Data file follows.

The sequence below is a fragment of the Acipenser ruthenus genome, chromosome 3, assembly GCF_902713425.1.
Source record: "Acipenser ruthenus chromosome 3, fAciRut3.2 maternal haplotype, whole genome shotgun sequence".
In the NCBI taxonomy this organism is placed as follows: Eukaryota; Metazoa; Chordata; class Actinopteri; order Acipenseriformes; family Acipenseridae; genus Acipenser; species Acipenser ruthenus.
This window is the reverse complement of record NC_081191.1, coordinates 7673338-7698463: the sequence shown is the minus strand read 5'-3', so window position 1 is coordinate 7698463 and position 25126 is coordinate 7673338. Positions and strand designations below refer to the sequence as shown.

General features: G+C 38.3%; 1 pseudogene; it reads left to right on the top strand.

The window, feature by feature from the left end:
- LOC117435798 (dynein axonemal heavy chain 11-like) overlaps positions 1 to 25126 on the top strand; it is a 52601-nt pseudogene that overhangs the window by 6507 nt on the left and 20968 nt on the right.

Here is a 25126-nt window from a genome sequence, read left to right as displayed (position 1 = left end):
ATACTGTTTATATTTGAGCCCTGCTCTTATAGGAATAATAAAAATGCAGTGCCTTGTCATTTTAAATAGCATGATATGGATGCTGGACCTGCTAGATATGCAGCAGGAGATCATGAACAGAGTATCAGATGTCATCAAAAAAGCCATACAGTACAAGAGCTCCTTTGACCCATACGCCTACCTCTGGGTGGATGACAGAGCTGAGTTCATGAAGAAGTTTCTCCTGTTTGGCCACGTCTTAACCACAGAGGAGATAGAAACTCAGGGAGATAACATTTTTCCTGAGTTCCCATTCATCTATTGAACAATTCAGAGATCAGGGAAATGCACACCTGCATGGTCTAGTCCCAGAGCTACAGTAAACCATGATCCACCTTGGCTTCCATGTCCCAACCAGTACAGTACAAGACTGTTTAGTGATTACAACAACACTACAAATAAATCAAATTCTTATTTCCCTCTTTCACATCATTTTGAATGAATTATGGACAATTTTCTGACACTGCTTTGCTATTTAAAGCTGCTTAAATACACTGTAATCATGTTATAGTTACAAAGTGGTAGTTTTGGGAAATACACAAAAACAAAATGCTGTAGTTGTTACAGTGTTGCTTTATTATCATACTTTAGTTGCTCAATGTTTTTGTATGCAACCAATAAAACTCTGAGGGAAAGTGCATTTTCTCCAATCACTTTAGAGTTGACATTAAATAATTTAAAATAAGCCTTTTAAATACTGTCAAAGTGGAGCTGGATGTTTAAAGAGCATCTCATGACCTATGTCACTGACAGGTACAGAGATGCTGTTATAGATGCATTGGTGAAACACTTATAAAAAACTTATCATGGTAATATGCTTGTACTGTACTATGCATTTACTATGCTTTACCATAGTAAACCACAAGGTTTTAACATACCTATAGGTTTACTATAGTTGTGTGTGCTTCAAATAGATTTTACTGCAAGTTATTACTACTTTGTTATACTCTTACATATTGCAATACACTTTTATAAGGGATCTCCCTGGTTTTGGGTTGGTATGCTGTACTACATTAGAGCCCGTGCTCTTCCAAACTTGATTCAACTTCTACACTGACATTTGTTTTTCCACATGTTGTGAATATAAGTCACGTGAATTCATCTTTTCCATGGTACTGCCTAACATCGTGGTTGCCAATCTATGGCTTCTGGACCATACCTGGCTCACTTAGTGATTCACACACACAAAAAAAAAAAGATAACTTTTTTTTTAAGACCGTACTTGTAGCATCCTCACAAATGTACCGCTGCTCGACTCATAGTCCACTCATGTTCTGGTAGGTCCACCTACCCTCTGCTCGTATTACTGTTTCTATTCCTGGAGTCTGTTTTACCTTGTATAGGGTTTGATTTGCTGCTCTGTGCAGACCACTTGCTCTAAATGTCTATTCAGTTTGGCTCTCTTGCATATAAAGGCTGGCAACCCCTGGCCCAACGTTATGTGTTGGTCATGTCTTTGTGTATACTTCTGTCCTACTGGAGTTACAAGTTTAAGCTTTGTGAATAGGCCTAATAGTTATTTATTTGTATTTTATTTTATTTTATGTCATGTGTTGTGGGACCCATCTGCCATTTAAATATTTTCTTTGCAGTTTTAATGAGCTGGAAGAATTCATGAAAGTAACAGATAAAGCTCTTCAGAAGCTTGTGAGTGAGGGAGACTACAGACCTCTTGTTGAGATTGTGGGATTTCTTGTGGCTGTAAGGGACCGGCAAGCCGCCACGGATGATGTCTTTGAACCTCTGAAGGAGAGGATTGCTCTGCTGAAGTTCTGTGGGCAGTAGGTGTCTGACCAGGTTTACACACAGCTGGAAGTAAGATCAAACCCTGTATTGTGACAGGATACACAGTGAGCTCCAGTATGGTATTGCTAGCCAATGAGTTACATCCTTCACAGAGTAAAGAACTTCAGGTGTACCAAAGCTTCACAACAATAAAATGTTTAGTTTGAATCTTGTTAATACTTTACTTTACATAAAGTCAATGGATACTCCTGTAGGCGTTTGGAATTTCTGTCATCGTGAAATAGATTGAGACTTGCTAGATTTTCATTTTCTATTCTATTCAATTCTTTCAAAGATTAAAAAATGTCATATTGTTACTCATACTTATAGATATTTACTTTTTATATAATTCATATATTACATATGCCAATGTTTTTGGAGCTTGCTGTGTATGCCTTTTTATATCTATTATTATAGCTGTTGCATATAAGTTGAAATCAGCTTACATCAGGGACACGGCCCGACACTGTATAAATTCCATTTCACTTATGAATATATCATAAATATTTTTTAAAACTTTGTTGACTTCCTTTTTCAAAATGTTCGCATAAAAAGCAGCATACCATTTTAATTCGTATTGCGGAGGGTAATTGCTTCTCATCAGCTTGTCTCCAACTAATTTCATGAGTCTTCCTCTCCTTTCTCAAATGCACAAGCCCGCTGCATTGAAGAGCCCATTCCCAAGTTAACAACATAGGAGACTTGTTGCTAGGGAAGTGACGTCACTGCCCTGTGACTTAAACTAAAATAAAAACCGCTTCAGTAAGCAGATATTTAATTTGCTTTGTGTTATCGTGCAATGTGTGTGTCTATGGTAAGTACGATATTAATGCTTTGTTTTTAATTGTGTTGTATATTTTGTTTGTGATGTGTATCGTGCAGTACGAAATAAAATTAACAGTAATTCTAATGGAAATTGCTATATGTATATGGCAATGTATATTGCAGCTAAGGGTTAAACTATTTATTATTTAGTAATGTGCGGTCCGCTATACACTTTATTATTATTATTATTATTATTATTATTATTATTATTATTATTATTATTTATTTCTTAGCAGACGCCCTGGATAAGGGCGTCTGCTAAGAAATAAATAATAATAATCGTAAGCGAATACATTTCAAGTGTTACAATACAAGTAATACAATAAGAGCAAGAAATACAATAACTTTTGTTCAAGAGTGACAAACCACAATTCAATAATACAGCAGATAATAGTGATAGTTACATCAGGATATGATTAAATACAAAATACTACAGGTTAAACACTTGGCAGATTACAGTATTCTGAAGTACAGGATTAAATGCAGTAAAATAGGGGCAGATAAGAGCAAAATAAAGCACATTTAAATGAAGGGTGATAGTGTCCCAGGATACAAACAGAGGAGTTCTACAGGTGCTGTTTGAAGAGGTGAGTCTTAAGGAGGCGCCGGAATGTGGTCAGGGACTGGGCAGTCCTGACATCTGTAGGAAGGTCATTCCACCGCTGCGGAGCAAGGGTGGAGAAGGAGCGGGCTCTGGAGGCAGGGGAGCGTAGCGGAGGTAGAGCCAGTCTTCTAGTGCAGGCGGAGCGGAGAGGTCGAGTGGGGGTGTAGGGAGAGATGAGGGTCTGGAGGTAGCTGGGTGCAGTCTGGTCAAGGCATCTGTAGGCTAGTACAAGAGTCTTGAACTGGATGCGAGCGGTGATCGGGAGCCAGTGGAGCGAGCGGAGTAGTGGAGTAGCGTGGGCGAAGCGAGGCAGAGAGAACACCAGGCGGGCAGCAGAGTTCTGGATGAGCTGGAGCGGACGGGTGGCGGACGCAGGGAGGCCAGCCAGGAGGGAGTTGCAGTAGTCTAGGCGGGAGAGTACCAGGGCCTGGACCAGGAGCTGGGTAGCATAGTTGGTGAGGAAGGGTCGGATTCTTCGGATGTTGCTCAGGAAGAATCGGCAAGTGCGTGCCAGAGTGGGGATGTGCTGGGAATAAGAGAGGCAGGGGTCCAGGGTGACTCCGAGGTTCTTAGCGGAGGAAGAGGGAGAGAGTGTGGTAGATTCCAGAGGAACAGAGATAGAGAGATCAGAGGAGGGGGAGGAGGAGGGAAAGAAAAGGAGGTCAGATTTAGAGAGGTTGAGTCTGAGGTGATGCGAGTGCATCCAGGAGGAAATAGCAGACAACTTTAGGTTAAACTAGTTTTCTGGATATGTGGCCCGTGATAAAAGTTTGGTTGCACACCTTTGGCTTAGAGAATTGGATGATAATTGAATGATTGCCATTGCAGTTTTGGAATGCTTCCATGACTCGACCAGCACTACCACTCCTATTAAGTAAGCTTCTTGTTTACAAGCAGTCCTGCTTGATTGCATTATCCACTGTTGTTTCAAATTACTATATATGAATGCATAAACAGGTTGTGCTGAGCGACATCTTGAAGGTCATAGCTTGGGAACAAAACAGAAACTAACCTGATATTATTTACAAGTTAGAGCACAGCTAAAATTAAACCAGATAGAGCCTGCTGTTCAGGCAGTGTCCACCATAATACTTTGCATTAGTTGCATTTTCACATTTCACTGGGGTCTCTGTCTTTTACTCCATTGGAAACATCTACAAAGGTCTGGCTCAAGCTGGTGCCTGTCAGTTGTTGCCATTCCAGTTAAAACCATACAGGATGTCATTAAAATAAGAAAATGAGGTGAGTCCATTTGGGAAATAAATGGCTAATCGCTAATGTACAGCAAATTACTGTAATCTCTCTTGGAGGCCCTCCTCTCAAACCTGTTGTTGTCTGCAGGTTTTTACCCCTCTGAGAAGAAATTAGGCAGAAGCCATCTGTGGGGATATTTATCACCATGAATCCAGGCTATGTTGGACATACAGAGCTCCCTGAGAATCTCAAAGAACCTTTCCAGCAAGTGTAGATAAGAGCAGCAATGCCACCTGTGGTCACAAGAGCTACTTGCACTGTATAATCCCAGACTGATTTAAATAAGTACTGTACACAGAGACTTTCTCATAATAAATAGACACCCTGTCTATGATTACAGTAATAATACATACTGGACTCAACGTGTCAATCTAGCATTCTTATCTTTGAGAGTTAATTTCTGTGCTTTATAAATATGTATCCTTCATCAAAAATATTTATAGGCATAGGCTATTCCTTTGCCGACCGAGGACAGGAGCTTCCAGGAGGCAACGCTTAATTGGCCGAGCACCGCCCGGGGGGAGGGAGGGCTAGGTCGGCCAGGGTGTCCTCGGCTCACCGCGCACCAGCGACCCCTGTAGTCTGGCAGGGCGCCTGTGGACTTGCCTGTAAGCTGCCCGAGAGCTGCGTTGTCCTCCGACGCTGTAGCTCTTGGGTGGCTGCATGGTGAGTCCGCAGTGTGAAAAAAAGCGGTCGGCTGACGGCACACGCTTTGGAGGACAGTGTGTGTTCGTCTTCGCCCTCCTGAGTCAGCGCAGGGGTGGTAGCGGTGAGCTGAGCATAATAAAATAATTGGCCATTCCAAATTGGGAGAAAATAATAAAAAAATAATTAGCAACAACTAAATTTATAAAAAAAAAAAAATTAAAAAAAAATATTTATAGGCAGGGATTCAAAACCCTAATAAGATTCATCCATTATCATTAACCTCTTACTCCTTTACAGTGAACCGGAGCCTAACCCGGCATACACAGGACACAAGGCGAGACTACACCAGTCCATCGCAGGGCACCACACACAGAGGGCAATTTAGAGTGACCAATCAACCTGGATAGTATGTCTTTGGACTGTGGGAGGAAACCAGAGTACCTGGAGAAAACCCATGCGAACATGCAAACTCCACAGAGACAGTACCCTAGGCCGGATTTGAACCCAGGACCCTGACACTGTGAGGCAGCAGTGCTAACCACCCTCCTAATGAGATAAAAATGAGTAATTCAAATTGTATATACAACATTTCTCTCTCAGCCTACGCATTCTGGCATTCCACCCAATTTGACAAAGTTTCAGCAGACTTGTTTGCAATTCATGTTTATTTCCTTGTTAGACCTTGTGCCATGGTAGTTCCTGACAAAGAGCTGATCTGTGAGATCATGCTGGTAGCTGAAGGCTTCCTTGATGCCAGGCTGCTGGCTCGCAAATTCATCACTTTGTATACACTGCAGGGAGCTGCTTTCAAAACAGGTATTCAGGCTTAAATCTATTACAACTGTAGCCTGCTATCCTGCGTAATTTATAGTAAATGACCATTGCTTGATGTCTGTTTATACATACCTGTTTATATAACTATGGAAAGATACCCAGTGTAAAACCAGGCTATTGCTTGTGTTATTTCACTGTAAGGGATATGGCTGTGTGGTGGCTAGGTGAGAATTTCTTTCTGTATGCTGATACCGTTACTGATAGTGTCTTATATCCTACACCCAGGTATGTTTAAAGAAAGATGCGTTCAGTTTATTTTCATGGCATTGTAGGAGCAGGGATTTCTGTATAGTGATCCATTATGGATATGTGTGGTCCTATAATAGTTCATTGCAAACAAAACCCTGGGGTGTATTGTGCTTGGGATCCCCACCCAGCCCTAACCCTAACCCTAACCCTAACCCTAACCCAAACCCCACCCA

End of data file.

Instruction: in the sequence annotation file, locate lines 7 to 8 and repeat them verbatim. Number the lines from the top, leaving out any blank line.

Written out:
- LOC117435798 (dynein axonemal heavy chain 11-like) overlaps positions 1 to 25126 on the top strand; it is a 52601-nt pseudogene that overhangs the window by 6507 nt on the left and 20968 nt on the right.

Here is a 25126-nt window from a genome sequence, read left to right as displayed (position 1 = left end):